Post ISDE with Shelby Turner

RidersWest catches up with Alberta’s Shelby Turner after she made history at the 2013 FIM International Six Day of Enduro

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Shelby Turner and her bike in front of a lake in Italy.

Shelby Turner rode to an impressive sixth-place overall finish in the Women's Trophy class at the 2013 International Six Days of Enduro. — photo courtesy Renee Turner

Shelby Turner of Barons, Alberta, made Canada proud at the 88th running of the FIM International Six Days of Enduro in Sardinia, Italy, by bringing home the first gold medal in our country's history for the Women's Trophy Team.

Considered the “Olympics of Motorcycling,” the ISDE attracts the best off-road riders from Australia, Sweden, France, Germany and elsewhere. This year, it was the Australians who were crowned victors of the Women’s Trophy Team, but our Canadian girls weren’t far behind them. Turner and her teammates, Lexi Pechout of Calgary, Alberta, and Félicia Robichaud from Cornwall, Ontario, managed a fourth place overall finish for Canada.

On her own, Turner rode to an impressive sixth place overall. RidersWest got an interview with the 18-year-old superstar two days after the ISDE to see what really happened and what she has planned for the rest of the year.

How are you feeling right now? Good. It was hard and I’m just glad to do as good as I did. Going there, I just wanted to finish so it was really impressive to be that competitive with the top seven girls. I got recognized because all the girls that finished ahead of me and some of the girls that finished behind me had raced the European enduro national and they were all big factory names and stuff. Just that a Canadian girl comes in and is equally as fast was good.

Was it your first time racing out of country? No, I’ve raced in the States quite a bit but it was my first time racing overseas.

What was it like in Italy? It was rocky. Their hills aren’t quite like B.C. mountains but there was some change in terrain and lots of road riding. We started on a dock because we were right on the island of Sardinia and then we’d go out and ride through the middle of Olbia town and go to a special test and then we’d ride some single-track and then pop back out onto a road. It was cool. I’ve never done that. It was cool being on Team Canada because the people I have always raced against were now the people I hoped for the most.

What was your toughest battle? Riding for six days. In six days, I did something like 1,300 kilometres and 36 hours on my motorcycle. We’d start around 9 a.m.—it would change every day—and then we’d be done by around five or six. There would be time controls so you would have to do a section of transfer trail. That was the hardest part, staying on time during the transfer trails because it’s not the tests that were hard, it’s what they put you through getting to the tests.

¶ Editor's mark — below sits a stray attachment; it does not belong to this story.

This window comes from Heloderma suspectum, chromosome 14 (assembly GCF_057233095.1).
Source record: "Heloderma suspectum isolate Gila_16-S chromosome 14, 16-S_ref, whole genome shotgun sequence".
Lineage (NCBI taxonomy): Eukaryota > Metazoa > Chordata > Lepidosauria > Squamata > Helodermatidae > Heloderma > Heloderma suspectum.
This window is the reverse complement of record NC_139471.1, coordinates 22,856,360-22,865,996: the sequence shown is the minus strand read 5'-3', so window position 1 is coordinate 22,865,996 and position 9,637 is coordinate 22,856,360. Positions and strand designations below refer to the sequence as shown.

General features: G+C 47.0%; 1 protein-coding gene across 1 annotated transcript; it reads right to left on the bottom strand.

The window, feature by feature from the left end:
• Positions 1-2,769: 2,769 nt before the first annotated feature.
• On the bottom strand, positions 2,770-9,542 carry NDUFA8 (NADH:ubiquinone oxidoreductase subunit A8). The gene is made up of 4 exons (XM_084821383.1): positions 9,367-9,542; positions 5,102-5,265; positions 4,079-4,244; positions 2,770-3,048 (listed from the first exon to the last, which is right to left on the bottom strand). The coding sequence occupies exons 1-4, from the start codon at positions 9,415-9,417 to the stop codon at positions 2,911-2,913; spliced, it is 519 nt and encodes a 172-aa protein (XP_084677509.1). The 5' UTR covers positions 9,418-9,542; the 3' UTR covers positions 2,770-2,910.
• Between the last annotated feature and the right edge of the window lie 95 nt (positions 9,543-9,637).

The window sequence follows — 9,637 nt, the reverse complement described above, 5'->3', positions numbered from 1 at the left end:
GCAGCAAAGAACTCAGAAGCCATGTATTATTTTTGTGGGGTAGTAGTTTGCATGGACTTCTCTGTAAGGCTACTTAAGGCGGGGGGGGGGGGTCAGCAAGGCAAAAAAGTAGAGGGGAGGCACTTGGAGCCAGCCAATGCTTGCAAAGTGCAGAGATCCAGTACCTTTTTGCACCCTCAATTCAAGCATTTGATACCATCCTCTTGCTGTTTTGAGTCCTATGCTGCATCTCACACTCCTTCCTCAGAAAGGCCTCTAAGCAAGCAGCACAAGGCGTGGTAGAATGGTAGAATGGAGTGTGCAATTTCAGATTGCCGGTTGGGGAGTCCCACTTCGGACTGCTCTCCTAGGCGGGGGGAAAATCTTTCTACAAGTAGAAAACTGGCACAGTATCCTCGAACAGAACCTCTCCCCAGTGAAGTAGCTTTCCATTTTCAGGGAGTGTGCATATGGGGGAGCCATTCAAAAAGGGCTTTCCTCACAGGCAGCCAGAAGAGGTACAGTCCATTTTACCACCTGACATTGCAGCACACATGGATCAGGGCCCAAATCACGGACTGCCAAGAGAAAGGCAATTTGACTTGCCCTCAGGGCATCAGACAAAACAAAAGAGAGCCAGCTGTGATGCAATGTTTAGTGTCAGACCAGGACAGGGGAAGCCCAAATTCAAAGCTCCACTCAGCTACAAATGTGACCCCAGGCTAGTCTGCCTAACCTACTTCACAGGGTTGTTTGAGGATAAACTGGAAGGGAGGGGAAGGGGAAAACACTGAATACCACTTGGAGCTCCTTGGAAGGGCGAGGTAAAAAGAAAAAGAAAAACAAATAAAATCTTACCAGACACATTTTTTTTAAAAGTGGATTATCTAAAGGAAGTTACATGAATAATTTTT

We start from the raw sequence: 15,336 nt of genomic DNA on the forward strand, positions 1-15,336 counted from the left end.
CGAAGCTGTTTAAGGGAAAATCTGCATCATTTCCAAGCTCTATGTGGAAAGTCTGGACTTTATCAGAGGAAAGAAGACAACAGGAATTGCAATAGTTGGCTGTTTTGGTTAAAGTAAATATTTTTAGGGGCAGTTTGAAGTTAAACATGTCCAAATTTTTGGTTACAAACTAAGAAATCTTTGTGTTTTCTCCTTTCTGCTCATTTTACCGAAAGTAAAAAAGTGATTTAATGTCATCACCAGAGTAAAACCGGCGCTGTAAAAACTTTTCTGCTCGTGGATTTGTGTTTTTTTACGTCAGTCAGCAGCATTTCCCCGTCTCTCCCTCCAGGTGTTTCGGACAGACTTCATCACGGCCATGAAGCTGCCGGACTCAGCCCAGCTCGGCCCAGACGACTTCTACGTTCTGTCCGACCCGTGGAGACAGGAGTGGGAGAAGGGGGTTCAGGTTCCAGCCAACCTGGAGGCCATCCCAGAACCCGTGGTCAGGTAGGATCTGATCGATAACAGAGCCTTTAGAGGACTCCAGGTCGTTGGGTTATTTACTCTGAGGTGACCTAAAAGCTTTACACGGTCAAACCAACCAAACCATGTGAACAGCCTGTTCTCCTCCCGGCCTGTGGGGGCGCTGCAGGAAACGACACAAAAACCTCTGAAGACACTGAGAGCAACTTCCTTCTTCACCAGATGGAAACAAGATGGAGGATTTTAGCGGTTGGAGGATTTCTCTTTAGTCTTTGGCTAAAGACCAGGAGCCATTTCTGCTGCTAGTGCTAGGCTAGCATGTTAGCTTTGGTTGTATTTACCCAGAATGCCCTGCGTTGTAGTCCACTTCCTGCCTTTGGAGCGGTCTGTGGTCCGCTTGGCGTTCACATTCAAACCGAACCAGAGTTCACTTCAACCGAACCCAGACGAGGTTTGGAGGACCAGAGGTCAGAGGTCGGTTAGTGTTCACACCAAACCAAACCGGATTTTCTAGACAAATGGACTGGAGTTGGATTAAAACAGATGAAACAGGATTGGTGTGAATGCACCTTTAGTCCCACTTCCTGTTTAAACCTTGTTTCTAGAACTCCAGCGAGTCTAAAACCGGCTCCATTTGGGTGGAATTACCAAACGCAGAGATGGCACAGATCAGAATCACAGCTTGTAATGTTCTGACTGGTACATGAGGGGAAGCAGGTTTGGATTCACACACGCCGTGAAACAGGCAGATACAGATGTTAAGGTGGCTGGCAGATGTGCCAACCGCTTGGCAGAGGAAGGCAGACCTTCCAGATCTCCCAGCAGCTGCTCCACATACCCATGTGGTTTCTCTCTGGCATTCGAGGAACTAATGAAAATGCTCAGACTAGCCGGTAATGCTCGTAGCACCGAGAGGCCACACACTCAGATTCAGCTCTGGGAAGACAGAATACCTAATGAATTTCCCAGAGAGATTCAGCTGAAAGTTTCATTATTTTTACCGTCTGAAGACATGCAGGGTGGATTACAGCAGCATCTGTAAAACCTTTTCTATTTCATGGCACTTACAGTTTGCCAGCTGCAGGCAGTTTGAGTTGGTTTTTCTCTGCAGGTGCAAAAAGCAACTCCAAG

You must have been exhausted by the end of the day. Yeah, by the end of the day, you don’t even want to look at your motorcycle.

You said your goal was simply to finish? Going into the event, I never knew if I ever wanted to do an ISDE and they kind of roped me into it so I just wanted to go there for the experience, finish and ride in Italy. And then you start looking at the days and see you’re really close. I was seventh, I think, so the top 10 of us were really close so then you start going harder. In the tests, at the end of the day, they tell you who is the fastest and I had a second fastest in one test and a third fastest in another so my times were right up there with the leaders. I just got some penalties for not being experienced in the ISDE.

When did you realize you had a shot at not only finishing but getting a gold as well? You can be in gold medal times and then your bike breaks down and then you’re done. I tried not to think about it. The first day, I went out and rode 50 to 60 per cent all day long and then the second day, I would ride 50 to 60 per cent and then I would wick it up in the tests and ride 80 per cent in the tests. We’d do one test twice a day and we did it two days in a row. So the tests were getting so pounded out and hard from 900 riders riding over them that then it was just a matter of finding the best line and not crashing. As the week dragged on, I got better and better because the tracks got worse and worse.

Were there any epic crashes? Not really. Lots of girls came home with scrapes and bruises but I crashed maybe two to five times a day and as for epic crashes, I didn’t have any. I mean, I had one where I yard-sailed pretty bad but I got back on the bike.

So what’s next for you? We’re finishing off the American endurocross series. Tomorrow we leave for Denver, Colorado. Next weekend is off and then the weekend after that, we’re back in the States. It bounces around and then it’s all said and done by November. And then I’ll be done until May.

What keeps you busy in the off-season? School did previous to this year but I graduated. It was curling and I played basketball.

So what are your plans? I’m going in for my EMR so I’ll be doing that this winter.

What’s playing on your iPod right now? Katy Perry.

Sweet, thanks for catching up with RidersWest, Shelby! Any shout-outs or thank-yous? I would like to thank Lethbridge KTM, KTM Canada, Fox/RMR Racing Suspension, Fly gear, Dragon goggles, GoldenTyre, my parents and all the support for me going to Italy and everybody that helped me out. 

For more information on Team Canada at the ISDE, see the website


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